They are whimsical, friendly, and short lived. They are kind of like a living sand mandala. They brighten the world for a brief time. They invite you to come on down to their jungle for a break from everyday cares. They know the secrets to getting it while you can.
My 12th great grandfather was in the first settlement of Dutch immigrants in Manhattan. Guillaume and his wife Adrienne were in New Amsterdam in 1613 as part of the crew of the trading ship Tiger. The ship burned in the harbor. After your ship burns you have fewer choices than before your ship burned. They persevered, as was their way. I am a result of their persistence.
Tony Hsieh of Zappos
On my recent tour of Zappos headquarters in Henderson NV I was treated to a glimpse of Tony Hsieh himself. As I departed with my shuttle driver for the ride back to town he was entering the building I was exiting. I stared for a moment to make sure he was himself. I had a fleeting question in my mind about the possibility that a hologram of Tony is somehow implanted into each person’s visit, but they are all prerecorded and projected on a green screen or something. He was low key, in jeans, and moving along with purpose. He did have the presence of mind not to be sitting in his desk when the tour comes along, but I was very excited to see him. It is hard to describe the way I think of his celebrity and my connection to it. I have been a shoe lover forever, but this is so much more than just shoes.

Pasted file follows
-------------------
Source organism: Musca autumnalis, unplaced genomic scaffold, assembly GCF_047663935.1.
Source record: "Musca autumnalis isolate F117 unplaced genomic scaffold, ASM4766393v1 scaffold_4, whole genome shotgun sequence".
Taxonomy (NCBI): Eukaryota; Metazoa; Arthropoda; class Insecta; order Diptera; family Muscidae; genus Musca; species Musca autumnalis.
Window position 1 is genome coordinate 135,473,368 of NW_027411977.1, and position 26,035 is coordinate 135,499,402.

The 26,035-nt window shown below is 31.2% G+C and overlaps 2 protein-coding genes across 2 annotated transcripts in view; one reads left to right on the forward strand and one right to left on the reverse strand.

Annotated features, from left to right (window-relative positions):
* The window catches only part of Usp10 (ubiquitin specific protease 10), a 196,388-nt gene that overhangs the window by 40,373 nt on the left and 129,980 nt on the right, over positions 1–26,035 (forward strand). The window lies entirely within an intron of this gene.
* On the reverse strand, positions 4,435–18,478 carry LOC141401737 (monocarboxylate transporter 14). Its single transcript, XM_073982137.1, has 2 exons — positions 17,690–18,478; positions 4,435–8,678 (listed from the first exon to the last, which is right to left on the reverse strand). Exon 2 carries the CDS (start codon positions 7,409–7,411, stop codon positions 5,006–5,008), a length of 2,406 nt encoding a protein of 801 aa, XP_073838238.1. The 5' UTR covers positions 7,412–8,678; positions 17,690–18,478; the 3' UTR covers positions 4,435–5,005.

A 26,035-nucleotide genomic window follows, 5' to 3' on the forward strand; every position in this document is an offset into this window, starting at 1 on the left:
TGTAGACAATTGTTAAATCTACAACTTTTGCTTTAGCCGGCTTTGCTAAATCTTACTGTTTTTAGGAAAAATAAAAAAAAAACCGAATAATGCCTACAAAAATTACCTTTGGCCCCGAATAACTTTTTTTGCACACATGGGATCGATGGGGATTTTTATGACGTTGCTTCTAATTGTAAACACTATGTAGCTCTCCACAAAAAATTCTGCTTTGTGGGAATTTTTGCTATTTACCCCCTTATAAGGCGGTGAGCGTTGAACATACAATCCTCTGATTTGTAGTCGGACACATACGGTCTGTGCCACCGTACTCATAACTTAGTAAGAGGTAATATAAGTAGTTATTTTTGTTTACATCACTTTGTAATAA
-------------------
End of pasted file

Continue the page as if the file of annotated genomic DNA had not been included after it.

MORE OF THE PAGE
I admire him for his mastery of alchemy in capitalism. I admire his good taste and his smart choices. Moving the headquarters to the former Las Vegas City Hall is an example of upcycling that makes my heart beat faster. He has a strong agenda to grow his culture and provide right livelihood for his employees. The company and all of the customers who shop there are the major lucky beneficiaries of his vision of business. I love the way they completely make obvious how the culture works, how it remains strong, and how it serves all involved.
The merging of the senses is a process and a practice. To create an artist or inventor can call on all the senses and blend the associations into new meaning. You may be synesthetic in certain parts of you life, such as personal fashion or cuisine. I make an attempt to both try new experiences and blend all the sensory information into art. My artistic sense was inspired long ago by my design teacher, Max Gottschalk, who began the semester with a lecture about designing your life. I also hung out with Max later in his life and had the pleasure of doing some major synesthesia with him when he was 92 and pretty far out there. At that time he used to refer to “sonic water” when we were in the water. I questioned him thoroughly about this sonic water, but he provided little detail. I still wonder about that.